Aging out on fashion is a dialogue many of we post-50s have with ourselves. I mean, who is going to tell us if we are wearing something that has an expiration date and lives between out-of-style and vintage? Shopping out of our closets can be risky.
I have dresses in my closet that have events attached to them and I am thinking maybe they are ready for primetime again. (Dangerous thought, perhaps.) I recently slipped on the royal blue Nicole Miller suit I wore to my youngest son's bar-mitzvah (11 years ago). Good news, it still fits. But, what's of concern is that as I stand alone in my dressing room, I actually am considering wearing it again. I mean, I just went shopping for a stylish suit for a "professional" talk I have to give, and the price range for new suits is somewhere between $500 and $1,000. Hey, I had only worn that suit once, and I'm not sure I'd wear the new one more than that. What to do?
How many years have to pass before clothing is considered vintage? According to ask.com, 20 years is "classic" and 25 years is "vintage." "While an item must be 100 years old to be considered an antique, there is no clear-cut amount of years which defines vintage. Vintage should exhibit positive qualities of the time in which it was made."
So, when dressing from the back end of our closets, I think it's safest to bring in an outside opinion, and preferably a fearlessly-honest friend or someone a decade younger. We all need an "opinionator" who is vigilantly making sure we skip the shoulder pads of the '70s and '80s, the parachute pants and that very mini, mini leather number.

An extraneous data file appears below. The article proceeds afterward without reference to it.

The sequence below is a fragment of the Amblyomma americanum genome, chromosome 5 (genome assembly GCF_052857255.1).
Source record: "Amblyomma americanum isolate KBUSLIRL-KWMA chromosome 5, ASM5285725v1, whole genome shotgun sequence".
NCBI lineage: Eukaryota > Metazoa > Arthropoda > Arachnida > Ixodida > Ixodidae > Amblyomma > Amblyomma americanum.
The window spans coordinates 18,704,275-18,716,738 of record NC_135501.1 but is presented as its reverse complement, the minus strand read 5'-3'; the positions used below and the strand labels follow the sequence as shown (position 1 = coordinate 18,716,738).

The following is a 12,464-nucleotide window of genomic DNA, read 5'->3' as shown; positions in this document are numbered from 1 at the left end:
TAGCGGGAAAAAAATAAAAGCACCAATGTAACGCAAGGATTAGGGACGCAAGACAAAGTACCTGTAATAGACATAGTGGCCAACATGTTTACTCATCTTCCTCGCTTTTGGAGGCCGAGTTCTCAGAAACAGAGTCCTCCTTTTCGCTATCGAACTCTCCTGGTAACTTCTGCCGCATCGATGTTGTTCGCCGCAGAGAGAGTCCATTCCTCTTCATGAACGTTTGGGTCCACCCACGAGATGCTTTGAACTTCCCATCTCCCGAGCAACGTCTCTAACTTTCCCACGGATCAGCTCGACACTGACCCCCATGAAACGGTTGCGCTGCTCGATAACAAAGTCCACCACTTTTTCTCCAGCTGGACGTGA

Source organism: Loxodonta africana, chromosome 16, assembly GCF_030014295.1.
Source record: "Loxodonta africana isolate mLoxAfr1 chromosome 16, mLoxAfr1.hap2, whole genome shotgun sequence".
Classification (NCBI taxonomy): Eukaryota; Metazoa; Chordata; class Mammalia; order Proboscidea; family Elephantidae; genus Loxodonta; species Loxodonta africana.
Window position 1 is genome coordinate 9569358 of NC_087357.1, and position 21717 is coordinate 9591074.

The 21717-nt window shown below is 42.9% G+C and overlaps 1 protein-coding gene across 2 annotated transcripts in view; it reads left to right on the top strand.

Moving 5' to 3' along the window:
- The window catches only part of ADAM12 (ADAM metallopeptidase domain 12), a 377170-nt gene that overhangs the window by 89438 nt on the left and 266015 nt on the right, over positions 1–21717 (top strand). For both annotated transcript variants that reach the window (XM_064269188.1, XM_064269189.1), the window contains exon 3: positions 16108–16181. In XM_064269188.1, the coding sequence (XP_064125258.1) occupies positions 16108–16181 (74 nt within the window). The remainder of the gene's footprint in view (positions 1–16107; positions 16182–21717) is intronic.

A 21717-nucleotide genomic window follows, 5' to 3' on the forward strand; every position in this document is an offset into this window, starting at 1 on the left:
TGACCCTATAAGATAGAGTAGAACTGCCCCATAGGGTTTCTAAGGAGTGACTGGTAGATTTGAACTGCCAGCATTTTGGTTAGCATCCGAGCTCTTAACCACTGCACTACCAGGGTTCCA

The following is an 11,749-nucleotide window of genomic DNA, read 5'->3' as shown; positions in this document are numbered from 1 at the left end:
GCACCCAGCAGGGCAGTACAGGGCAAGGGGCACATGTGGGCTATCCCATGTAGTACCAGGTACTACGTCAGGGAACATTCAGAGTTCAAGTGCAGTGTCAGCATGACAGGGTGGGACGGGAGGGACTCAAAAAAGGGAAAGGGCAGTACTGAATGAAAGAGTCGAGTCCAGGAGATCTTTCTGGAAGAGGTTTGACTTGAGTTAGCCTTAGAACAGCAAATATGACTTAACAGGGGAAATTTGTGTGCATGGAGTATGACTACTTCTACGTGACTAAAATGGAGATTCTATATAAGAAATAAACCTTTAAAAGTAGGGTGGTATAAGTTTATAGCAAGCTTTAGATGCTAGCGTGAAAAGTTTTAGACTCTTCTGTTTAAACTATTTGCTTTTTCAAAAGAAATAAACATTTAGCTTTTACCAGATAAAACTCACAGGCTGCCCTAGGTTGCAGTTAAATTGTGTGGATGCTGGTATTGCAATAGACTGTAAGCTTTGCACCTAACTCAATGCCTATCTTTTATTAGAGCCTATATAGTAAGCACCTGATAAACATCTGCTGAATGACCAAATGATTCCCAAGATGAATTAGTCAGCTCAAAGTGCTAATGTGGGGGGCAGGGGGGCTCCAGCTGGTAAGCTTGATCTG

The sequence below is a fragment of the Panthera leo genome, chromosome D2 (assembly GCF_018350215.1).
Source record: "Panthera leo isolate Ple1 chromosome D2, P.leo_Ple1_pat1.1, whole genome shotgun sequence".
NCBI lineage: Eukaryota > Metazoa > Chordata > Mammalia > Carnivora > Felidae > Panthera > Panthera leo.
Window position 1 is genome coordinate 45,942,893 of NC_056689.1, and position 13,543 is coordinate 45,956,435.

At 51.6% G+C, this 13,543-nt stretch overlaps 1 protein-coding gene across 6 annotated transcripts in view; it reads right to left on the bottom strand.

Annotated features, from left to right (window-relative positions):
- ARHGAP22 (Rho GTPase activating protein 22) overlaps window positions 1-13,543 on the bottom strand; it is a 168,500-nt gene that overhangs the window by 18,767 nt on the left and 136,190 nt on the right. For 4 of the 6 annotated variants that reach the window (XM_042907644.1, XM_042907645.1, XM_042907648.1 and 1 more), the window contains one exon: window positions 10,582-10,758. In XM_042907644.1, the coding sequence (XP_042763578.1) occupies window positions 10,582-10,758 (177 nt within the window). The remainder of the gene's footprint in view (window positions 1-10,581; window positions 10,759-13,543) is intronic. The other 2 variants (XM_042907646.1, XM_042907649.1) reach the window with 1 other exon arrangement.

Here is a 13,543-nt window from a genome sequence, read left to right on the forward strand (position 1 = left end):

The other day I dressed quickly, grabbing from "the top" of the pile and this is what my ensemble looked like. It dawned on me that I may need a new strategy. Let's take a look at what I pulled together on the fly. (Ouch!)
First of all, I was clearly confronted with a seasonal fashion challenge: White shorts in mid-September? (But hey, they were on top of the pile!)
Free socks (orange and yellow). Perhaps best to not wear just because I got them for free. (Oh dear -- I have three pairs of them.)
Belt or no belt? Maybe a belt would help.)
It dawned on me that a uniform would be a great idea for my daily dressing. How amazing would it be to confidently pull out "the go-to outfit" -- dress and be done? Imagine the hours saved and the negative self-talk eliminated. No longer would I be hanging out with my old friends: Vintage, Classic and Outdated. It's time for a no-fuss, feel good go-to look. It's too much work otherwise. Getting dressed should be as easy as putting on yoga pants, sports bra and workout shirt. But, what outfit do we put on AFTER we get out of the yoga pants?So, my goal this fall is to create the uniform that doesn't require a lot of self-talk and personal negotiation i.e., is this too young, too old, too tight? This fall, it's going to be easy. I'm going with my favorite dark denim straight leg jeans and black jeans, and I'm buying fresh, crisp white blouses (lots of them). There's plenty of websites to shop from -- (I love Nordstrom, Anne Taylor and Saks.) believe this "look" is classic, professional and hip. And to jazz up the "look," I'm going to add a scarf for color and a great leather motorcycle jacket when it gets cold out. I'm going to wear short boots or tall boots with small heels because heels hurt my toes (they don't bend so well anymore).
Well, wondering if I'm the only one out there who is thinking a "uniform" is in order. Have you come up with anything we all may want to consider -- please share -- we need all the help we can get.